Bridging the Development–Manufacturing Gap to Achieve QbD and PAT

February 18, 2009
Justin Neway
Equipment and Processing Report

Volume 0, Issue 0

To implement QbD and reduce business risks, teams should begin QbD collaboration early during process development.

Quality by design (QbD) helps pharmaceutical companies achieve the US Food and Drug Administration’s desired state of manufacturing. The agency intends QbD as a framework to foster process understanding based on science. The goals of QbD are reducing risks and saving time and money by designing processes with reduced variability and low technology-transfer risk early in the manufacturing cycle. Process development (PD) and manufacturing teams can collaborate by developing a design space and using process analytical technology tools and QbD principles with their combined experience to achieve manufacturing-process excellence.

To implement QbD and reduce business risks, teams should begin QbD collaboration early during PD. I mproving the design of a process before manufacturing begins has numerous benefits.

QbD entails scientifically designing product- and process-performance characteristics into the process to meet specific outcomes rather than deriving these characteristics empirically from the performance of test batches. Operating parameters are derived from a combination of previous knowledge and experimental assessment, along with a cause-and-effect model that links critical process parameters to the critical quality attributes.

Today's manual data access and disconnected analytics (sometimes called “spreadsheet madness”) are inconsistent with the goals of QbD. A process is well understood when the following three criteria are met:

  • All critical sources of variability are identified and explained

  • Quality is designed into the process so that the process itself manages variability

  • Product-quality attributes can be accurately and reliably predicted.

It follows that accurate and reliable predictions reflect process understanding and, therefore, risk is inversely proportional to process understanding.

On-demand access to specific data that are available in real time in a collaborative investigational-analytics environment is a fundamental requirement for successful collaboration between the PD and manufacturing teams. Providing interactive, on-demand access for end users to data from disparate systems (e.g., laboratory information management systems, historians, and manufacturing execution systems) in one combined form allows investigations for cause-and-effect relationships that link critical process parameters to critical quality attributes to be completed in minutes instead of months. Analytics should include descriptive (i.e., what happened) as well as investigational (i.e., why it happened) capabilities. A ll types of data-including discrete (off-line), continuous (on-line), and paper-based data-should be included to make meaningful analyses possible.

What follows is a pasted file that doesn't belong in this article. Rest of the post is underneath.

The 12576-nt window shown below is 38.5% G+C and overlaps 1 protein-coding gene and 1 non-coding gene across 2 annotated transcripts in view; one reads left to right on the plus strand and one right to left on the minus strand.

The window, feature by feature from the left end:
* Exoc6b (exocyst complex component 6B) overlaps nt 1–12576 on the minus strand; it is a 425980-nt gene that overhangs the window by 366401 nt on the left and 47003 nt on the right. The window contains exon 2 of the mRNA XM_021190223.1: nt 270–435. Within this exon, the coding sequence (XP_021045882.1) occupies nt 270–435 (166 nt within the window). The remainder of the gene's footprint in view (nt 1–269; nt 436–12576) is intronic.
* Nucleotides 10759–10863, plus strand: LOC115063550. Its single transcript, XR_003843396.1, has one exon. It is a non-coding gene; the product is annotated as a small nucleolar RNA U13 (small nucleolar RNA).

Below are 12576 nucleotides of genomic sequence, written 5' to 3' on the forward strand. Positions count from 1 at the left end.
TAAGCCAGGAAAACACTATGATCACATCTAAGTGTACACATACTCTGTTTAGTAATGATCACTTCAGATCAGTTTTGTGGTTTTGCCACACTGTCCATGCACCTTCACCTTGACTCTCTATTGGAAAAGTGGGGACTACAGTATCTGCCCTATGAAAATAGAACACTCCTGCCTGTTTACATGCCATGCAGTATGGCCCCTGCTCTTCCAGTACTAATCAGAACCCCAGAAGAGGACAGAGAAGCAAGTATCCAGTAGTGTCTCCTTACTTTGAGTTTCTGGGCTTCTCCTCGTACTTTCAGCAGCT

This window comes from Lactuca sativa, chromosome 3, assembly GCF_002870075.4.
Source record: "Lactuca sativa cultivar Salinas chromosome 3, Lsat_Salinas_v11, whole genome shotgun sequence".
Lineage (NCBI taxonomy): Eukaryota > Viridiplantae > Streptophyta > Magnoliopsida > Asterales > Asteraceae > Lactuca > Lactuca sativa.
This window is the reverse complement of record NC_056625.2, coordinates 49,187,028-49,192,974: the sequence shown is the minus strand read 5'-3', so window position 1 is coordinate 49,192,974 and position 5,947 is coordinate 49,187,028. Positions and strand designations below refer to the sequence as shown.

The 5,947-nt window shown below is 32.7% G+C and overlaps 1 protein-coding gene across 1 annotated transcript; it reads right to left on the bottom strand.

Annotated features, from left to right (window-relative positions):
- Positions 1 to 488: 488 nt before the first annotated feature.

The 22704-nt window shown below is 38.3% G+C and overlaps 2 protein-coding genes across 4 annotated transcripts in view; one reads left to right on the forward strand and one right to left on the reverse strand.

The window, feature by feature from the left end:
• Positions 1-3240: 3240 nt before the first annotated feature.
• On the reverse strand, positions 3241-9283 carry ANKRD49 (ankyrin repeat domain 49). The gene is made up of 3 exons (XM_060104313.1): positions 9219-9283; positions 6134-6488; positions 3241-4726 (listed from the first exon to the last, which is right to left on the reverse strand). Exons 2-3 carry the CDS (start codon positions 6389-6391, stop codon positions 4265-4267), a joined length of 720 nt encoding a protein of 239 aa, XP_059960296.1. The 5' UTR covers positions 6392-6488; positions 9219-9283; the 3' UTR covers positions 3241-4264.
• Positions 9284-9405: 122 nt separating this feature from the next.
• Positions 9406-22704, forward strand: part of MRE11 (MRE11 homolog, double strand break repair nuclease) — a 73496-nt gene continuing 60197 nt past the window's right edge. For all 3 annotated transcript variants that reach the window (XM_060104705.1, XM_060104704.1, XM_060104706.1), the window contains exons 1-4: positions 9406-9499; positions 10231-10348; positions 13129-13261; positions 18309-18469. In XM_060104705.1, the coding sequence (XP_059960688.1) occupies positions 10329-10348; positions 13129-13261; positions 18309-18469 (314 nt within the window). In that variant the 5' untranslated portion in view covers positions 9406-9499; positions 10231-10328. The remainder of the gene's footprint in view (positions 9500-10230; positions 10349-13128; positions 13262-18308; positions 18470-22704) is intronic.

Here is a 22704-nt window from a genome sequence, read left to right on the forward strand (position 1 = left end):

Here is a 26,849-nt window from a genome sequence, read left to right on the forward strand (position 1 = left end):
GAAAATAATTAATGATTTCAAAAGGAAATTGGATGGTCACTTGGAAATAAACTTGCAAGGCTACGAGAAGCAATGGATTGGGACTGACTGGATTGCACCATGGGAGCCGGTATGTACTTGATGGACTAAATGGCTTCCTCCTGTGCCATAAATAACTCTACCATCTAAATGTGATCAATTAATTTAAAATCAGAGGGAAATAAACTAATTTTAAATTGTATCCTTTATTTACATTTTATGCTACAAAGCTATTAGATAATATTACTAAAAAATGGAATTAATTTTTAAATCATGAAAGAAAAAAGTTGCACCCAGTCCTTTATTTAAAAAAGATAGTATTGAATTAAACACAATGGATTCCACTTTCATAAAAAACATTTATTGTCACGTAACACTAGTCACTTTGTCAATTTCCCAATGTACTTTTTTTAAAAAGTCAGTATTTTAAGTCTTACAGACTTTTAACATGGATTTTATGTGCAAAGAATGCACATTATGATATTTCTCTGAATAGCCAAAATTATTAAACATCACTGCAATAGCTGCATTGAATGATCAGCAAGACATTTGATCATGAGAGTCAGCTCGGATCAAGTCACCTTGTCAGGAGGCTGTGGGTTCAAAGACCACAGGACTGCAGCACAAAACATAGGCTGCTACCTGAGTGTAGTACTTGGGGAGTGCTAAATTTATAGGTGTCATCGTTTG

Collaboration must enable productivity and compliance improvements that transcend logistical and organizational issues. It also must allow nonprogrammers and nonstatisticians to complete tasks quickly and effectively as a team.

Significant business, quality-compliance, and regulatory benefits can be achieved when teams collaborate by using available technology for on-demand data access and analysis. P ayoffs include:

  • Reduced batch failures, final-product testing, and batch-release costs

  • Lower operating costs resulting from fewer failures and deviation investigations

  • Increased predictability of manufacturing output and quality

  • Reduced inventory costs from raw material, work in process, and finished product

  • Faster technology transfer between development and manufacturing

  • Faster regulatory approval of new-product applications and process changes

  • Fewer, shorter, and less-costly regulatory inspections

In summary, appropriate technologies such as manufacturing process intelligence software enable PD and manufacturing teams to achieve shared QbD goals. Successful collaboration requires the flow of process data and information from PD into manufacturing. The lessons that manufacturing learns must be transmitted to PD, and the right data access, aggregation, analysis, and collaboration software tools must be in place to allow information to be exchanged in both directions. Only then can PD and manufacturing function as a single team with the best outcomes.

Justin O. Neway, PhD, is executive vice-president and chief science officer at Aegis Analytical Corporation,